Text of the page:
Whisky: The Manual by Dave Broom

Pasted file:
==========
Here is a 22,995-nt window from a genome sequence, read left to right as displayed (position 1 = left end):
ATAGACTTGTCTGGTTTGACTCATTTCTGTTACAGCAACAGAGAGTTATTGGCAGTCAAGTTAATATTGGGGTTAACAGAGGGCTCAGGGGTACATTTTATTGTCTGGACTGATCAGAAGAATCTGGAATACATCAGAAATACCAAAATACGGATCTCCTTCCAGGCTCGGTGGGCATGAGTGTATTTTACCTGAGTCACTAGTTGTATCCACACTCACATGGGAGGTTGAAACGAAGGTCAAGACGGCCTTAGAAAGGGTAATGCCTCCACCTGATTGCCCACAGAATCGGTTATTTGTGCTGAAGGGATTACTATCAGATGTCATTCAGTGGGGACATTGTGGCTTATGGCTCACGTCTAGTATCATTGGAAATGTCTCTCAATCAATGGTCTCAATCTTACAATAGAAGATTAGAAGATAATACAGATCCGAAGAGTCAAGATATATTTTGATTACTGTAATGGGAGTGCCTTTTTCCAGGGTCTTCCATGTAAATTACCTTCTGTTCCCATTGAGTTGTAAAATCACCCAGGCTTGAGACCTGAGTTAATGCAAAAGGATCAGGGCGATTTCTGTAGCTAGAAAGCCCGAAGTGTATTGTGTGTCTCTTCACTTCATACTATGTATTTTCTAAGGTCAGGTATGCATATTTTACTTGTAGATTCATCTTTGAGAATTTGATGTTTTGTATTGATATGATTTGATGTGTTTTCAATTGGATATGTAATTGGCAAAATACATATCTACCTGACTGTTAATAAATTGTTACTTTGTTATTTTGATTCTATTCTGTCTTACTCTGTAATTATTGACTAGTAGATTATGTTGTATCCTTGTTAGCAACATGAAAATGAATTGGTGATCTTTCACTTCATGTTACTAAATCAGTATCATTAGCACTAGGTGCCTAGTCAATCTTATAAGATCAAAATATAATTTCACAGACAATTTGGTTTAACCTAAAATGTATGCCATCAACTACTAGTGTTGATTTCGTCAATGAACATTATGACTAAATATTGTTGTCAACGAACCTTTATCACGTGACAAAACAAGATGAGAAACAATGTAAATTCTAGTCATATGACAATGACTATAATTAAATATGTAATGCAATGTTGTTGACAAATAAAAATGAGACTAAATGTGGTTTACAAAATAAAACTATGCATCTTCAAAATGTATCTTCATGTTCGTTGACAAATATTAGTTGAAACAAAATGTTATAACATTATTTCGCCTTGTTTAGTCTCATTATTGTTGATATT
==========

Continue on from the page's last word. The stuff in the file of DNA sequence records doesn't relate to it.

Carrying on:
The whisky world is changing. Actually, it always has been changing. Nevertheless, whisky lovers tend to become comfortable with whisky the way they found it, and resist the hand of time. This book will give them a nudge.Dave Broom has spent several dozen years traveling the world exploring and writing about whisky and whisky culture in Asia, Africa, America, Canada, Europe, Ireland and of course his homeland, Scotland. With this book he helps readers avoid some of the discomfort of change as they learn the many pleasures of new-to-them whisky drinking practices, and the reasons that they are so enjoyable.One of the most respected and even-handed whisky writers today, Dave Broom has been a whisky thought leader and taste maker for a couple of decades. He was the first international writer to include well-researched and comprehensive coverage of Canadian whisky in his work. Readers of this website will be pleased that once again, along with Scotch, bourbon and others, Broom includes detailed descriptions of Canadian whiskies and whisky making processes. These details he learned through in-person, hands-on research.The aim of this most recent of Broom's many books is to provide new insights into the real joy of whisky - its myriad flavours. After delving into its history and how whisky is made, he sets us on a very enjoyable journey: teasing out the richest and most subtle of these flavours.Still, Whisky: The Manual, is set to shake up the world of whisky connoisseurship, for here is a master teaching whisky traditions, not just from the elite and elitist world of single malt Scotch, but from right around the world. Whisky is a drink to be enjoyed, and as Broom amply illustrates, local traditions guide people to enjoy exactly the same whiskies in many different ways. Whisky snobs, read it and learn.Those who have disdain for drinkers who add water to whisky, or worse, ice, for example, will find there are places where educated palates enjoy their drams with green tea, coconut water or even (sign of the cross) Coca Cola.While he's a Scot, who knows his Scotch, Broom emphasizes the pleasures of many whisky styles, illustrating his genuine enthusiasm for Canadian whisky with examples of how best to enjoy his favourites. Drinking customs he has experienced in his journeys around the world reveal just how much more there is to whisky than the serious contemplation of a neat dram.Introducing five of the most common mixers enjoyed by whisky connoisseurs on several continents, Broom shows us which whiskies they work best with, and how. His highest accolades go, among others, to Seagram's VO with coconut water and Canadian Club Premium with unsweetened green tea. And it is simply delightful to see him recommend mixing one of the most revered of single malts, Lagavulin 16, with Coke.With a page devoted to each of 102 whiskies from most whisky making nations, blends and single malts alike, Whisky: The Manual becomes a check list and a guide for those seeking an in-depth understanding of whisky flavours.Very highly recommended.Available here on Amazon: http://www.amazon.ca/Whisky-Manual-Dave-Broom/dp/1845337557/ref=sr_1_1?ie=UTF8&qid=1403438990&sr=8-1&keywords=dave+broom